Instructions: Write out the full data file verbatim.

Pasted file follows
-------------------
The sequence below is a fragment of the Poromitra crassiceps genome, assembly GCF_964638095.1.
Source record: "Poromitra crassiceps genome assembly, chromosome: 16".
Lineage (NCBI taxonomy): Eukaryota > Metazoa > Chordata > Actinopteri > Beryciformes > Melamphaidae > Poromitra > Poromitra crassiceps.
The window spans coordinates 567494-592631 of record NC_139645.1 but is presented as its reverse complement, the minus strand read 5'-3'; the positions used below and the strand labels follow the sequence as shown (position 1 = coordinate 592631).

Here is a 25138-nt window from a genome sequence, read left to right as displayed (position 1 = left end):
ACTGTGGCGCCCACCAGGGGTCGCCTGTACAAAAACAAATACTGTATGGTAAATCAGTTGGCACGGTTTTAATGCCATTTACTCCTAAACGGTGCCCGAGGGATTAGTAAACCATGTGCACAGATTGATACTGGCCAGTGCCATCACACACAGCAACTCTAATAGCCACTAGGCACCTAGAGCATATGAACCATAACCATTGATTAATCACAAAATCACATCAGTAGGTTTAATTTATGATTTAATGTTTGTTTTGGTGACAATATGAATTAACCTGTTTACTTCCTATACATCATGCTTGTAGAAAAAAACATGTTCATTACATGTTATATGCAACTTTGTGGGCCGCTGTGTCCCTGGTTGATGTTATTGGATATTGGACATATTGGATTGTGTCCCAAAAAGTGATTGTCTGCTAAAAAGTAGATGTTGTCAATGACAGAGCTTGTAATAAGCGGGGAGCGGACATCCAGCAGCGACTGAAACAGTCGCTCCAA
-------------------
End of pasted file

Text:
The sequence below is a fragment of the Poromitra crassiceps genome, assembly GCF_964638095.1.
Source record: "Poromitra crassiceps genome assembly, chromosome: 16".
Lineage (NCBI taxonomy): Eukaryota > Metazoa > Chordata > Actinopteri > Beryciformes > Melamphaidae > Poromitra > Poromitra crassiceps.
The window spans coordinates 567494-592631 of record NC_139645.1 but is presented as its reverse complement, the minus strand read 5'-3'; the positions used below and the strand labels follow the sequence as shown (position 1 = coordinate 592631).

Here is a 25138-nt window from a genome sequence, read left to right as displayed (position 1 = left end):
ACTGTGGCGCCCACCAGGGGTCGCCTGTACAAAAACAAATACTGTATGGTAAATCAGTTGGCACGGTTTTAATGCCATTTACTCCTAAACGGTGCCCGAGGGATTAGTAAACCATGTGCACAGATTGATACTGGCCAGTGCCATCACACACAGCAACTCTAATAGCCACTAGGCACCTAGAGCATATGAACCATAACCATTGATTAATCACAAAATCACATCAGTAGGTTTAATTTATGATTTAATGTTTGTTTTGGTGACAATATGAATTAACCTGTTTACTTCCTATACATCATGCTTGTAGAAAAAAACATGTTCATTACATGTTATATGCAACTTTGTGGGCCGCTGTGTCCCTGGTTGATGTTATTGGATATTGGACATATTGGATTGTGTCCCAAAAAGTGATTGTCTGCTAAAAAGTAGATGTTGTCAATGACAGAGCTTGTAATAAGCGGGGAGCGGACATCCAGCAGCGACTGAAACAGTCGCTCCAA